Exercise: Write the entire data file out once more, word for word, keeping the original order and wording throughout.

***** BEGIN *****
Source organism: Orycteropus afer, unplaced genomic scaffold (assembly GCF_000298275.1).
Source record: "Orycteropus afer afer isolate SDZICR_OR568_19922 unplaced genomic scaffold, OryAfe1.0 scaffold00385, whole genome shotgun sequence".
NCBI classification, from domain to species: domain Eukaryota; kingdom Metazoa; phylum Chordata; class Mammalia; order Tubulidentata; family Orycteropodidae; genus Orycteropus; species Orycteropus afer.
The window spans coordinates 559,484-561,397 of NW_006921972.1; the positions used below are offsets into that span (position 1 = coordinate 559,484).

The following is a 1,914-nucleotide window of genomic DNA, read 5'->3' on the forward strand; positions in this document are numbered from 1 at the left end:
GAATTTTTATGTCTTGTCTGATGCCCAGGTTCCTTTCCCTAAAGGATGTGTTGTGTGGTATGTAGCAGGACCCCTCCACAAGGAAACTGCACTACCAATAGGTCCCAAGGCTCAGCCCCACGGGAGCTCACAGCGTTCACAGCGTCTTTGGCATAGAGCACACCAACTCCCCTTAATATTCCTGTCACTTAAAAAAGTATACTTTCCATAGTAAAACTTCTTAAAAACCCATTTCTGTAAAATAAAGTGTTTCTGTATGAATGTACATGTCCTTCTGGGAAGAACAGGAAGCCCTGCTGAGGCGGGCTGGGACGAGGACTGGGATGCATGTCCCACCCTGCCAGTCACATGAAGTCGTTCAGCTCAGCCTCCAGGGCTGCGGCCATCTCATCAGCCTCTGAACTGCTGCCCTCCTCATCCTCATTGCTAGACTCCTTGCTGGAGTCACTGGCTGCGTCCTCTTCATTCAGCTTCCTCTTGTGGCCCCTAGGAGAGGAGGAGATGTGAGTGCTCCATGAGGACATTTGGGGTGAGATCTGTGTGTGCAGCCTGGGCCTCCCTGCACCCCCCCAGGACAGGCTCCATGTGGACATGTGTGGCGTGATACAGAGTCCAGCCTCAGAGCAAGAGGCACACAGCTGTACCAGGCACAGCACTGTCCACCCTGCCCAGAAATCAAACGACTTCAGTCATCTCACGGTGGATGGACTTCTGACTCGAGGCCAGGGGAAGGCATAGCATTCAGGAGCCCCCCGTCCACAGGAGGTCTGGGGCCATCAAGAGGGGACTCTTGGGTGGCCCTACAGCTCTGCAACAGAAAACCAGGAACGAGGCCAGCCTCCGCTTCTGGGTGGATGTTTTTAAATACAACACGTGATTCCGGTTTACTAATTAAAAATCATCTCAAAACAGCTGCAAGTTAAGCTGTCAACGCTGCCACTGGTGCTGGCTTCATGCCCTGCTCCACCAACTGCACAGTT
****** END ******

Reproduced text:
Source organism: Orycteropus afer, unplaced genomic scaffold (assembly GCF_000298275.1).
Source record: "Orycteropus afer afer isolate SDZICR_OR568_19922 unplaced genomic scaffold, OryAfe1.0 scaffold00385, whole genome shotgun sequence".
NCBI classification, from domain to species: domain Eukaryota; kingdom Metazoa; phylum Chordata; class Mammalia; order Tubulidentata; family Orycteropodidae; genus Orycteropus; species Orycteropus afer.
The window spans coordinates 559,484-561,397 of NW_006921972.1; the positions used below are offsets into that span (position 1 = coordinate 559,484).

The following is a 1,914-nucleotide window of genomic DNA, read 5'->3' on the forward strand; positions in this document are numbered from 1 at the left end:
GAATTTTTATGTCTTGTCTGATGCCCAGGTTCCTTTCCCTAAAGGATGTGTTGTGTGGTATGTAGCAGGACCCCTCCACAAGGAAACTGCACTACCAATAGGTCCCAAGGCTCAGCCCCACGGGAGCTCACAGCGTTCACAGCGTCTTTGGCATAGAGCACACCAACTCCCCTTAATATTCCTGTCACTTAAAAAAGTATACTTTCCATAGTAAAACTTCTTAAAAACCCATTTCTGTAAAATAAAGTGTTTCTGTATGAATGTACATGTCCTTCTGGGAAGAACAGGAAGCCCTGCTGAGGCGGGCTGGGACGAGGACTGGGATGCATGTCCCACCCTGCCAGTCACATGAAGTCGTTCAGCTCAGCCTCCAGGGCTGCGGCCATCTCATCAGCCTCTGAACTGCTGCCCTCCTCATCCTCATTGCTAGACTCCTTGCTGGAGTCACTGGCTGCGTCCTCTTCATTCAGCTTCCTCTTGTGGCCCCTAGGAGAGGAGGAGATGTGAGTGCTCCATGAGGACATTTGGGGTGAGATCTGTGTGTGCAGCCTGGGCCTCCCTGCACCCCCCCAGGACAGGCTCCATGTGGACATGTGTGGCGTGATACAGAGTCCAGCCTCAGAGCAAGAGGCACACAGCTGTACCAGGCACAGCACTGTCCACCCTGCCCAGAAATCAAACGACTTCAGTCATCTCACGGTGGATGGACTTCTGACTCGAGGCCAGGGGAAGGCATAGCATTCAGGAGCCCCCCGTCCACAGGAGGTCTGGGGCCATCAAGAGGGGACTCTTGGGTGGCCCTACAGCTCTGCAACAGAAAACCAGGAACGAGGCCAGCCTCCGCTTCTGGGTGGATGTTTTTAAATACAACACGTGATTCCGGTTTACTAATTAAAAATCATCTCAAAACAGCTGCAAGTTAAGCTGTCAACGCTGCCACTGGTGCTGGCTTCATGCCCTGCTCCACCAACTGCACAGTT